I met Irwin Schiff several times during the 1990s. He spoke at our Citizens For Legal Reform meetings at Dallas, Texas. I interviewed him on my own radio talk show two or three times, and he advertised his books in my magazine (the AntiShyster). He was determined to make a difference and was a “character” of considerable proportions. We weren’t close friends, but I liked and respected him.
Irwin Schiff was born on February 23, A.D. 1928. During his life, he was the author of several books including The Federal Mafia, a radio talk show host and, most of all, a warrior who fought the IRS and the Internal Revenue Code. He was repeatedly charged both civilly and criminally for his anti-tax activities. He was imprisoned several times (three?) for income tax evasion or other crimes against the IRS. Prison didn’t deter him. Whenever he was released, he went right back to fighting the IRS and refusing to pay income taxes.
Most recently, Irwin was convicted on October 24, A.D. 2005, in the U.S. District Court in Las Vegas, Nevada, on multiple counts of filing false tax returns for the years 1997 through 2002, aiding and assisting in the preparation of false tax returns filed by other taxpayers, conspiring to defraud the United States, and (for his own income taxes for tax years 1979 through 1985) tax evasion, and sentenced for the last time, to prison. Everyone knew it was a death sentence.
Despite Schiff’s age (he turned 78 years old on the day of sentencing), on February 24, 2006, Schiff was sentenced to 151 months (almost 13 years) in prison and was ordered to pay over $4.2 million in restitution to the Internal Revenue Service.
Schiff was also sentenced to 12 additional months for contempt of court. That was Irwin. Defiant to the end. Determined to tell his truth and have the last word. Not even a Federal Judge could shut him up.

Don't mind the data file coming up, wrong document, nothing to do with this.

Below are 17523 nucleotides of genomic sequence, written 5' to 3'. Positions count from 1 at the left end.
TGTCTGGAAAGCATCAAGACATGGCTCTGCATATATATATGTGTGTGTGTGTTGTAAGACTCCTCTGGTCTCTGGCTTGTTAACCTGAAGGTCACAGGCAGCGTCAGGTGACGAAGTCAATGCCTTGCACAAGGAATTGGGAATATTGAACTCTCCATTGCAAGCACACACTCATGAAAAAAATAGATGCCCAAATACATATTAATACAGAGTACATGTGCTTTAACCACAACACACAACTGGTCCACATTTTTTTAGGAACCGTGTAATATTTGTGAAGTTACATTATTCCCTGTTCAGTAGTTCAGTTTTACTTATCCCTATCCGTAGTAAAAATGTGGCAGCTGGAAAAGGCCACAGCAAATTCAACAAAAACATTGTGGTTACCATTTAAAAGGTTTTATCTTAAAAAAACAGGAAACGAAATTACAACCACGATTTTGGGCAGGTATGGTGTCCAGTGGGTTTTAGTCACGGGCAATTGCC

Irwin died last Friday (October 16th) at the age of 87.
According to his son, Peter Schiff (http://schiffgold.com/our-team/peter-schiff/), “my father was fortunate to have been born into the freest nation in the history of the world. But when he passed away on Oct. 16th, 2015 at the age of 87, a political prisoner of that same nation, legally blind and shackled to a hospital bed in a guarded room in intensive care, the free nation he was born into had itself died years earlier.”
I lot of people will probably think that dying blind, under guard and shackled as a prisoner is evidence of a colossal defeat and a failed life. I doubt that Irwin would agree. If Irwin had been released to go home to die with his family, his passing would be somewhat “sweet”. But it wouldn’t be particularly memorable. Irwin (and all of his tax protest arguments) would tend to be forgotten much sooner if he’d died under “pleasant” circumstances.
However, dying while legally blind but still under guard and shackled to a bed strikes me as evidence that Irwin fought this government to his dying breath. It’s certainly evidence that the government was still fighting him. His death, though sad, will attract more attention to his battle, to his character and to his books. The cruel circumstances of his death make his life, arguments and books all the more memorable. Despite being blind, elderly and weak, the government still thought Irwin was a sufficient threat to keep him shackled.
The chains that bound him even unto death are a profound testimony to Irwin’s unbroken spirit. The chains proved that government feared that, if Irwin wasn’t shackled, he’d surely “do something”. He’d run, he’d talk, he’d file another lawsuit–he’d “do something” because he was not yet beaten. He had not surrendered. Left unchained, Irwin would surely have struck one more blow against the IRS and government. The chains he died in were government’s tribute to Irwin’s unbroken spirit.
More, by dying in chains, Irwin died in battle. His death will be remembered and, in that memory, Irwin will once again have the “last word”. Having lived his life as a warrior, I think he’d be delighted to have died in battle.
Here’s a video of Irwin’s run for the Libertarian Party’s nomination for President in A.D. 1996. You can see the mischievous smile on his face and gleam in his eye. He was 68 years old and still vital, intelligent, articulate, funny–and most of all fearless. The video really shows us the essence of the man. I doubt that Irwin could ask for a more fitting memorial.
Feb. 23 1928 – Oct. 16 2015